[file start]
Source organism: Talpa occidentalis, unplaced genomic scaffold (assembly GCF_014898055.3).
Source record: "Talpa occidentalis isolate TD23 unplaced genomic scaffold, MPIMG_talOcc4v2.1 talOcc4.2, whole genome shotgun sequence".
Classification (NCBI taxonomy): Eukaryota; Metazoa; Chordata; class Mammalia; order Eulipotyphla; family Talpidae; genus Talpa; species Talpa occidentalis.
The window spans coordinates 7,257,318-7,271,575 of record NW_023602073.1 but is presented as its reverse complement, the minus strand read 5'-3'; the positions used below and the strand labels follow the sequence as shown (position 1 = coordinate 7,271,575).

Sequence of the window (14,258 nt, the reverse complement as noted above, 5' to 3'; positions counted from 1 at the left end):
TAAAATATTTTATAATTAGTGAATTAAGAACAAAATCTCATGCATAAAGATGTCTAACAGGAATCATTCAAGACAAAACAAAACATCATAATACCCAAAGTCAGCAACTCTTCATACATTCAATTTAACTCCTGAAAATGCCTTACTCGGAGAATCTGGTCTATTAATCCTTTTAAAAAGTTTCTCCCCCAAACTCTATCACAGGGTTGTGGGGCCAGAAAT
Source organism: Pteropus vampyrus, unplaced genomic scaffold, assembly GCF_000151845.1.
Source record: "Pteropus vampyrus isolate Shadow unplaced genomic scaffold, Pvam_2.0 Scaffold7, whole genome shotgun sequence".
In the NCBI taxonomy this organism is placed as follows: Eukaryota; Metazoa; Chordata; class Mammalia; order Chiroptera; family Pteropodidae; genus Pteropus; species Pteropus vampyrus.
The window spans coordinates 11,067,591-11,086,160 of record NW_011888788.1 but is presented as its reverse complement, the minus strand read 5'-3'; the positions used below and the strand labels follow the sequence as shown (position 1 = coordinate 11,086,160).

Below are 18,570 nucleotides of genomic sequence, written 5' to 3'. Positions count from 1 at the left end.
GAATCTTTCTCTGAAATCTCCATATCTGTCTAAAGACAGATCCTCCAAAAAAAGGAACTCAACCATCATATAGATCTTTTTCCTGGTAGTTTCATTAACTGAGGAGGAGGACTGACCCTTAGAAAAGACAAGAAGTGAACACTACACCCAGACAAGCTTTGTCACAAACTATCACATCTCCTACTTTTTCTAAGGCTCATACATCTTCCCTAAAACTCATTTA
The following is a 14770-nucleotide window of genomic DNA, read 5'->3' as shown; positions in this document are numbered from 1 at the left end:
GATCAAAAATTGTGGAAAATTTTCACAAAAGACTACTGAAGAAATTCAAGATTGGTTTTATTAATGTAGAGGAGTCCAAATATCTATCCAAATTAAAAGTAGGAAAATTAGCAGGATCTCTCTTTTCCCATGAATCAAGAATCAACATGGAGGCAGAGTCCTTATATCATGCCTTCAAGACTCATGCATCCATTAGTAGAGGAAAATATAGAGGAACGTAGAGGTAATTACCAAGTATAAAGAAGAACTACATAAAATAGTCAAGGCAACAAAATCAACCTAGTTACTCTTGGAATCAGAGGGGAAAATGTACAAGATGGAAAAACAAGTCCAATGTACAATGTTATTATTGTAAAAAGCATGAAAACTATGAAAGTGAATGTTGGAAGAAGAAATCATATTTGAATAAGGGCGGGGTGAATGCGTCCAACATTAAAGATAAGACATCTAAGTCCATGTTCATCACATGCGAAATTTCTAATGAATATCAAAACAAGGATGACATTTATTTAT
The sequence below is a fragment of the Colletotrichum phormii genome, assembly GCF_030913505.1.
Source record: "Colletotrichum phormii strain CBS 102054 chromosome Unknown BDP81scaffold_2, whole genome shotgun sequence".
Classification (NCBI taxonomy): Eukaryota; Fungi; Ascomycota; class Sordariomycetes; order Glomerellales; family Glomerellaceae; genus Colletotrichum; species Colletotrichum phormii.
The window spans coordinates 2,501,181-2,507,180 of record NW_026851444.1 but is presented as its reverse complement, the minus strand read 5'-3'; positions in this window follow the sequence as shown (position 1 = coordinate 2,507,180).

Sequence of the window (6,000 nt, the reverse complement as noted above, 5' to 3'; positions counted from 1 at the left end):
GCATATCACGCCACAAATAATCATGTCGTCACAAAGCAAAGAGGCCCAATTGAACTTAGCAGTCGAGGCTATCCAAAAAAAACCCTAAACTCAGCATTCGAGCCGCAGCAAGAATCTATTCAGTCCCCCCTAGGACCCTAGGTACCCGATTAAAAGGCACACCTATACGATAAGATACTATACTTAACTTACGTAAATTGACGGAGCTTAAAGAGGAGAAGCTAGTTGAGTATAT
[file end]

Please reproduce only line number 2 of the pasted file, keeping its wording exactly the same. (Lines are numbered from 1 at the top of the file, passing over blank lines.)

Source record: "Talpa occidentalis isolate TD23 unplaced genomic scaffold, MPIMG_talOcc4v2.1 talOcc4.2, whole genome shotgun sequence".